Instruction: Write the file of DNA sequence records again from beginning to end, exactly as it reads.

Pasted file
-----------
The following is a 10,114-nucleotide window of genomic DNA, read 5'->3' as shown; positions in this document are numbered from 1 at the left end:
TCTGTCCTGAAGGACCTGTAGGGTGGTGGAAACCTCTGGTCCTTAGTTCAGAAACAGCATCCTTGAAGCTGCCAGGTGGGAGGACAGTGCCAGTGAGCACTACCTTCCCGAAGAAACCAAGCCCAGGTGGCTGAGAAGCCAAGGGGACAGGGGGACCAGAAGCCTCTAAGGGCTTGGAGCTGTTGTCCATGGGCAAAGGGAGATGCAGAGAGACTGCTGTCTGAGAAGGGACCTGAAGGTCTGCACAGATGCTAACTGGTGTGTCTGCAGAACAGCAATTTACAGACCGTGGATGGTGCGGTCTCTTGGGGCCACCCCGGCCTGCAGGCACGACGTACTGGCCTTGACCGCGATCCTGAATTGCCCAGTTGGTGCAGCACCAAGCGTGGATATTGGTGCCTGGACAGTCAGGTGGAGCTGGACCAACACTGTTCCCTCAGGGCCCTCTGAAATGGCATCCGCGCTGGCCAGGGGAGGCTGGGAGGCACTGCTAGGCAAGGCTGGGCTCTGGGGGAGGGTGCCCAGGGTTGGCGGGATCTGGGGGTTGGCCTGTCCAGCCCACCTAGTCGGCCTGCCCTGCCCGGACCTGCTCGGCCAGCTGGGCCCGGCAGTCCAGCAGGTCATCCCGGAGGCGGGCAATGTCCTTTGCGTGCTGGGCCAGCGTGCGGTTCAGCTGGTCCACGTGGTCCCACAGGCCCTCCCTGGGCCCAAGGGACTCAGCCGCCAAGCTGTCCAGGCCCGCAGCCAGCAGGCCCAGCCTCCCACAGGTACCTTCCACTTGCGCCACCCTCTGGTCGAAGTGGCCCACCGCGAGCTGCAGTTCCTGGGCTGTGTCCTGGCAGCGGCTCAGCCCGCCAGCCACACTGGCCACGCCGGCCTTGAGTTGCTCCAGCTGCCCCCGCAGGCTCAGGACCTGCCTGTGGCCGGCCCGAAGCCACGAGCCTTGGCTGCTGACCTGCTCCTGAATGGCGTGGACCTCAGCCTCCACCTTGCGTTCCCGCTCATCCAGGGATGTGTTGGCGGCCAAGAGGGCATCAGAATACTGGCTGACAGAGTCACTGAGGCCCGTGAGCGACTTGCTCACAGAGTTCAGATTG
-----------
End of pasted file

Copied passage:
The following is a 10,114-nucleotide window of genomic DNA, read 5'->3' as shown; positions in this document are numbered from 1 at the left end:
TCTGTCCTGAAGGACCTGTAGGGTGGTGGAAACCTCTGGTCCTTAGTTCAGAAACAGCATCCTTGAAGCTGCCAGGTGGGAGGACAGTGCCAGTGAGCACTACCTTCCCGAAGAAACCAAGCCCAGGTGGCTGAGAAGCCAAGGGGACAGGGGGACCAGAAGCCTCTAAGGGCTTGGAGCTGTTGTCCATGGGCAAAGGGAGATGCAGAGAGACTGCTGTCTGAGAAGGGACCTGAAGGTCTGCACAGATGCTAACTGGTGTGTCTGCAGAACAGCAATTTACAGACCGTGGATGGTGCGGTCTCTTGGGGCCACCCCGGCCTGCAGGCACGACGTACTGGCCTTGACCGCGATCCTGAATTGCCCAGTTGGTGCAGCACCAAGCGTGGATATTGGTGCCTGGACAGTCAGGTGGAGCTGGACCAACACTGTTCCCTCAGGGCCCTCTGAAATGGCATCCGCGCTGGCCAGGGGAGGCTGGGAGGCACTGCTAGGCAAGGCTGGGCTCTGGGGGAGGGTGCCCAGGGTTGGCGGGATCTGGGGGTTGGCCTGTCCAGCCCACCTAGTCGGCCTGCCCTGCCCGGACCTGCTCGGCCAGCTGGGCCCGGCAGTCCAGCAGGTCATCCCGGAGGCGGGCAATGTCCTTTGCGTGCTGGGCCAGCGTGCGGTTCAGCTGGTCCACGTGGTCCCACAGGCCCTCCCTGGGCCCAAGGGACTCAGCCGCCAAGCTGTCCAGGCCCGCAGCCAGCAGGCCCAGCCTCCCACAGGTACCTTCCACTTGCGCCACCCTCTGGTCGAAGTGGCCCACCGCGAGCTGCAGTTCCTGGGCTGTGTCCTGGCAGCGGCTCAGCCCGCCAGCCACACTGGCCACGCCGGCCTTGAGTTGCTCCAGCTGCCCCCGCAGGCTCAGGACCTGCCTGTGGCCGGCCCGAAGCCACGAGCCTTGGCTGCTGACCTGCTCCTGAATGGCGTGGACCTCAGCCTCCACCTTGCGTTCCCGCTCATCCAGGGATGTGTTGGCGGCCAAGAGGGCATCAGAATACTGGCTGACAGAGTCACTGAGGCCCGTGAGCGACTTGCTCACAGAGTTCAGATTG